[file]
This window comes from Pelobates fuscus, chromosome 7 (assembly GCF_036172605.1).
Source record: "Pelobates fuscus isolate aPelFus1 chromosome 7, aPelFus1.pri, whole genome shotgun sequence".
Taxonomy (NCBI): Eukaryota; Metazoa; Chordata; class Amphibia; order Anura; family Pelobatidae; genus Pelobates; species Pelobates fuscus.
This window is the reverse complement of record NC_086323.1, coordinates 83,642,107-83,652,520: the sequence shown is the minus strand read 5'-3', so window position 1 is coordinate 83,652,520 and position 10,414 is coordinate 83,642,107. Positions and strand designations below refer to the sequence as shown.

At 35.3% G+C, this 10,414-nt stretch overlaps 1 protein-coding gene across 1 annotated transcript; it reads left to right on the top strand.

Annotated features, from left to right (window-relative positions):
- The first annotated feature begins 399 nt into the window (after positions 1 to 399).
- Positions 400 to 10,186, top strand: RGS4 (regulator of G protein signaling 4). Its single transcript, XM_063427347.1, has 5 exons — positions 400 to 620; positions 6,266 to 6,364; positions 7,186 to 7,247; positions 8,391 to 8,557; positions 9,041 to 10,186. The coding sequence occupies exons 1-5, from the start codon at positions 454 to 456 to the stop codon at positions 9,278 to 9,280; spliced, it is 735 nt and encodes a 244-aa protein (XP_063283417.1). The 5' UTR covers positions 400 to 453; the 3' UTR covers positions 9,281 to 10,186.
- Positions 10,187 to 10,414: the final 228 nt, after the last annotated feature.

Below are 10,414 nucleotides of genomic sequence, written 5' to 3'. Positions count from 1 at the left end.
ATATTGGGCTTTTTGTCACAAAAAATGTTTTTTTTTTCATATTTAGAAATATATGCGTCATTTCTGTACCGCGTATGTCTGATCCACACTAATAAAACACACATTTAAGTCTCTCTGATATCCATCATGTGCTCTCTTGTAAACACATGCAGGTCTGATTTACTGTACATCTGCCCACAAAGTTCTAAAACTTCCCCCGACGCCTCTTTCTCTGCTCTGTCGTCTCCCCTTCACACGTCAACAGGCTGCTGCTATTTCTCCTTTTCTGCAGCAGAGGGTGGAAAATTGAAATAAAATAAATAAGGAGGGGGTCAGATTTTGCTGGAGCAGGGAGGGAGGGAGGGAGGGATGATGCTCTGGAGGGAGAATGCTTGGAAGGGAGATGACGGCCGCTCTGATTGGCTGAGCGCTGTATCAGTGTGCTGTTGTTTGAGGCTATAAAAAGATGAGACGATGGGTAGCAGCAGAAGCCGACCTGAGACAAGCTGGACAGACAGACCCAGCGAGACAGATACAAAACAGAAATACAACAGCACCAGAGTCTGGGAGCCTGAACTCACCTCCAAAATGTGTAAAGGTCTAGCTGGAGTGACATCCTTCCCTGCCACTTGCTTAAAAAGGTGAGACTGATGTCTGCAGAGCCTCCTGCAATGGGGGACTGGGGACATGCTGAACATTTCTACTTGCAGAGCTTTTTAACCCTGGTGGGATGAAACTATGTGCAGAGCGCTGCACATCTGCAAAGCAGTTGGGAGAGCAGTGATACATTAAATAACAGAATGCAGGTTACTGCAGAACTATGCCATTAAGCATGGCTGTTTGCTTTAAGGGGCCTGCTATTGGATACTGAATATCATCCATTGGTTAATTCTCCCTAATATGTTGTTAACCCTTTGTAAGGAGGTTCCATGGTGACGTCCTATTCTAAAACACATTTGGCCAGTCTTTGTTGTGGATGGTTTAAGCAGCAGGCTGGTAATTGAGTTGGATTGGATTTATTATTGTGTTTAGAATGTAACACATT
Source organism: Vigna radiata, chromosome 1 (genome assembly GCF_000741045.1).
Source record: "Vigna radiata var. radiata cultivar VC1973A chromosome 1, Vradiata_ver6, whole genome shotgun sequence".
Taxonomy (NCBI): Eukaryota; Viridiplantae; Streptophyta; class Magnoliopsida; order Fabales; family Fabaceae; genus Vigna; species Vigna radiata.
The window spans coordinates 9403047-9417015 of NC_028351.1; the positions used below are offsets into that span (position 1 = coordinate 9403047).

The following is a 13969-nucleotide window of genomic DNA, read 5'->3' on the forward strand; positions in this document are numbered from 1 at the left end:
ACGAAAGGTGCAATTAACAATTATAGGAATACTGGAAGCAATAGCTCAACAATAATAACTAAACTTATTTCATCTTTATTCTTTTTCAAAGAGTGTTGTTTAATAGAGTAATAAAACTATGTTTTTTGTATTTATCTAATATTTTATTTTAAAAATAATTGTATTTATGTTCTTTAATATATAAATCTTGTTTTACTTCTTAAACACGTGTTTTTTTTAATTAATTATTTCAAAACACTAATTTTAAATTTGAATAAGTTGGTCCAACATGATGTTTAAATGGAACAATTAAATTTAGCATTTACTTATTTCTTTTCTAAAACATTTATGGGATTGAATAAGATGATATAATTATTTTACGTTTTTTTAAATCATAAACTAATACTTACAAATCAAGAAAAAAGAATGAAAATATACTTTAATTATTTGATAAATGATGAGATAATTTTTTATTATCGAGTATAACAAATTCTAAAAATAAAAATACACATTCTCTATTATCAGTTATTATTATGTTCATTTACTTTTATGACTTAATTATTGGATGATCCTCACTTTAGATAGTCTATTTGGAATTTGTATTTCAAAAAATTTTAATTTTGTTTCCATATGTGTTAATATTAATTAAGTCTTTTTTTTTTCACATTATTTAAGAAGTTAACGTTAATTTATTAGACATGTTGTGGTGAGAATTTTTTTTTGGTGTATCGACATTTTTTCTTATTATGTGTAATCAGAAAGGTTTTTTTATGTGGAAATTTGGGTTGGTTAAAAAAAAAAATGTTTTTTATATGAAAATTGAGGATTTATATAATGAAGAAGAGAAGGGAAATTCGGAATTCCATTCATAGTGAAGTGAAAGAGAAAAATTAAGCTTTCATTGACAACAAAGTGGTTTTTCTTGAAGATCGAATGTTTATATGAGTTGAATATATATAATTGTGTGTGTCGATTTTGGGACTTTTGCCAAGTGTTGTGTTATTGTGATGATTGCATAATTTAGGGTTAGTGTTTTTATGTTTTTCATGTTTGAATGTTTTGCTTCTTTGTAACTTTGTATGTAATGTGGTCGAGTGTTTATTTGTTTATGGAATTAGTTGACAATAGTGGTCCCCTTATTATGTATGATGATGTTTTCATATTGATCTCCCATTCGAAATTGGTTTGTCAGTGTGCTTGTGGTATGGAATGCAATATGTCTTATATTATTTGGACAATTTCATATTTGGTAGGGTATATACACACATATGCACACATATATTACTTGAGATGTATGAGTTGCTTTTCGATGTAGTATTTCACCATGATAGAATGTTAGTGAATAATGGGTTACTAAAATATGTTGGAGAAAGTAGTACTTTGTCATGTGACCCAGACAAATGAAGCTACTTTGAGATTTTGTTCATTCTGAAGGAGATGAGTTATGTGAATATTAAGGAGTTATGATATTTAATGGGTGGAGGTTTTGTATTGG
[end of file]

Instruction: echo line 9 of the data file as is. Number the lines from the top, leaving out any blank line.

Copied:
- Positions 10,187 to 10,414: the final 228 nt, after the last annotated feature.